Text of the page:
President Reagan seems poised to win yet another budget victory. The President forced a standoff a few weeks ago when a continuing budget resolution - an interim measure to tide the government over at current spending levels until Congress finishes action on the fiscal 1982 budget - expired.
Congress passed a second continuing resolution that included some of the cuts asked for by the President. But Mr. Reagan vetoed it because it still would have allowed the government to spend more money than the President thought prudent. His veto briefly shut down the government. At the same time, the President asked Congress to extend the first, expired continuing resolution.
In that standoff, the Democrats blinked. They acceded to Reagan's request, extending the expired resolution until Dec. 15. As that deadline approaches, and with it the possibility of another standoff, Democrats are blinking again.
House Democratic leader Jim Wright of Texas now indicates the Democrats may well give the President about half of the $8.5 billion in new spending cuts he requested earlier this year. The cuts will appear in another continuing resolution that, if signed by Reagan, will take effect Dec. 15.
This concession gives Reagan the negotiating edge even before the showdown, which may come late this week.
In working out a new spending-cut package with the Republican leadership, the President apparently has been able to put together his winning GOP-conservative Democratic coalition once again. The Democrats who move to his side in such battles are expected to still like the sound of $4 billion more in spending trims.
At the same time, GOP moderates in Congress, whose unanimous backing Reagan needs to win, are apparently satisfied by sweeteners in the package: the hands-off from further cuts in all benefit programs, $400 million more budgeted for welfare and health programs, and $1.7 billion more for low-income energy assistance.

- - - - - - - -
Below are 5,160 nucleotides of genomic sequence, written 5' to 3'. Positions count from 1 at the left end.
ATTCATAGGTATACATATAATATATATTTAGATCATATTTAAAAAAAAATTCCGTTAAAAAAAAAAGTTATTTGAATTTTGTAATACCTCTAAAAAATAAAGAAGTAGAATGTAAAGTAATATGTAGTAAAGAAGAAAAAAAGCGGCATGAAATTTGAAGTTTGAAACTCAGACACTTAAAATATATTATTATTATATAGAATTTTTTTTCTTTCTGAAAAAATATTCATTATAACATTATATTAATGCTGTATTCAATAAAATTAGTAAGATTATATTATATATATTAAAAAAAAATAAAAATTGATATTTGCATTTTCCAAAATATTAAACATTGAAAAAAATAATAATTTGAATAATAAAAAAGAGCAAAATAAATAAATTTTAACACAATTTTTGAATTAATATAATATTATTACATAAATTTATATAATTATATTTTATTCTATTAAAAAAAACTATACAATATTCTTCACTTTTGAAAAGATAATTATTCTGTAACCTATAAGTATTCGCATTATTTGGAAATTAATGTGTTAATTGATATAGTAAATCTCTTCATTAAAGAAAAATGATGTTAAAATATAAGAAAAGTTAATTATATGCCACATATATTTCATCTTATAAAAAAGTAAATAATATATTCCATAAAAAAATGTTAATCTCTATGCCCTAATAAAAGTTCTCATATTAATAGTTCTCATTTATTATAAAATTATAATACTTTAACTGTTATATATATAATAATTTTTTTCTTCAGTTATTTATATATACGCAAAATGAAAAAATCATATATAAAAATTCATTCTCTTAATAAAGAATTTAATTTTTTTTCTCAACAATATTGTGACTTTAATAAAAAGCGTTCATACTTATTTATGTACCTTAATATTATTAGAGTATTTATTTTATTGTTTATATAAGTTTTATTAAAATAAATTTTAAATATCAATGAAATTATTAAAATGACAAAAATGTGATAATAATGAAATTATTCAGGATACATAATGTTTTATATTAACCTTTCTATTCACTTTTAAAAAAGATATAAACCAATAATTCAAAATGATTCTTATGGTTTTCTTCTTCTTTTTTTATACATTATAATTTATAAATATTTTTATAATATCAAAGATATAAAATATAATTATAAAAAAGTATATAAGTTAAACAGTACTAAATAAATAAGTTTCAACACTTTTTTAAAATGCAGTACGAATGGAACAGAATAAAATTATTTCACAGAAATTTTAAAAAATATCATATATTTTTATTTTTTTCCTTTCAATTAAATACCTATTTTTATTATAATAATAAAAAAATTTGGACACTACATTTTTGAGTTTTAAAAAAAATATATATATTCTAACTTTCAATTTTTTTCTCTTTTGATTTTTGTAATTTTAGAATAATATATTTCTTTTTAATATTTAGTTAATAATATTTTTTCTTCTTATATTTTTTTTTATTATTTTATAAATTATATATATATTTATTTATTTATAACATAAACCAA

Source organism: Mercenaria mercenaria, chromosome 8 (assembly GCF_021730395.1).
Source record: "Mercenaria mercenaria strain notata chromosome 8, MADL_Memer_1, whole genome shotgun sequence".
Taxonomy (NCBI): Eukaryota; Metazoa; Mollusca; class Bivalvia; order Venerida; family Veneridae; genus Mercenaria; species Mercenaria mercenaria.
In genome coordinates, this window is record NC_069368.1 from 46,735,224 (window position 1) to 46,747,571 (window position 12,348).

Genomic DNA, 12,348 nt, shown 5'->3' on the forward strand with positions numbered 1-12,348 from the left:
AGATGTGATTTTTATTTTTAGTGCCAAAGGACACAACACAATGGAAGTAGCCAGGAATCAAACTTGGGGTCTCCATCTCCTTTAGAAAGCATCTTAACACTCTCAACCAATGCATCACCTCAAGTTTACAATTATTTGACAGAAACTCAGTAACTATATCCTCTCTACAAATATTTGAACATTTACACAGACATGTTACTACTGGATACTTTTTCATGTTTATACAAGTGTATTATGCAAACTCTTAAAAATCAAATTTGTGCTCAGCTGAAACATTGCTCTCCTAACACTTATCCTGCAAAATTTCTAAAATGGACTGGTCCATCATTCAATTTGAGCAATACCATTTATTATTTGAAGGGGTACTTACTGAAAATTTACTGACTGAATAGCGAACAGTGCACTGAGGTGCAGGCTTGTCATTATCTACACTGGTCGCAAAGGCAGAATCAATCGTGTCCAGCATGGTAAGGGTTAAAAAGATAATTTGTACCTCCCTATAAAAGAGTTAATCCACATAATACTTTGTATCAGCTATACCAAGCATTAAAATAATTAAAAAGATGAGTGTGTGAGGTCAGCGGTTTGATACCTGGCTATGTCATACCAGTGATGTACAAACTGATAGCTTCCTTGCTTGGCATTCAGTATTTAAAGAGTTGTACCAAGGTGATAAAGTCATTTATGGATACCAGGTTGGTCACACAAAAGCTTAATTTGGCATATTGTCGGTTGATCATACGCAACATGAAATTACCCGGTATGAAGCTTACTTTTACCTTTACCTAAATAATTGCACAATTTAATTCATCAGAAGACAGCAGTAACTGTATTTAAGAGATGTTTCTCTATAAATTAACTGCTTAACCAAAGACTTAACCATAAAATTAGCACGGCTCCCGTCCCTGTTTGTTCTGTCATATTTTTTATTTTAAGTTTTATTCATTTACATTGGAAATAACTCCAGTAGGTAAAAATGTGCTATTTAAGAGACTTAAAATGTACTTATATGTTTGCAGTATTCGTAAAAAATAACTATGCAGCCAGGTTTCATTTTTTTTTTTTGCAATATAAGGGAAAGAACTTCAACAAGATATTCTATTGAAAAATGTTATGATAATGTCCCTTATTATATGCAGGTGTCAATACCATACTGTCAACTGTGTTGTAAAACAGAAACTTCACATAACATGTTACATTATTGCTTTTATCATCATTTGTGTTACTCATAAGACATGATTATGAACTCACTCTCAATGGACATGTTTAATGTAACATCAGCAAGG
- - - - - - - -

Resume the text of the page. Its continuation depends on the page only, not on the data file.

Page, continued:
Critics say that Congressman Wright and some other Democratic liberals in Congress once again are showing a lack of backbone.
But some obsevers point out that these Democrats are also conceding to political reality - that if Reagan is able to pull this coalition together, they have little choice but to give ground.
Political observers also note that liberal Democrats still lack an alternative to Reagan's program. The liberals appear to be clinging to their chief political hope: letting the President have his way so that if his program fails, the voters will readily notice who is to blame.
''It was a gross error for the President to allow government to shut down,'' says Wright. ''It is the responsibility of Congress to prevent this, even if by so doing we give the false impression of giving in.''
The Democrats also acknowledge that for the short time the layoffs lasted, the President's action gave the American people the impression that he was acting in their best interest. While those laid off were less than amused, it appeared that people generally saw it as evidence that the President was fighting for them against obstructionists in Congress.
Congressional liberals do not want any more of that, even though they say they think if a layoff were protracted Reagan would be the political loser. But they are not about to test that theory.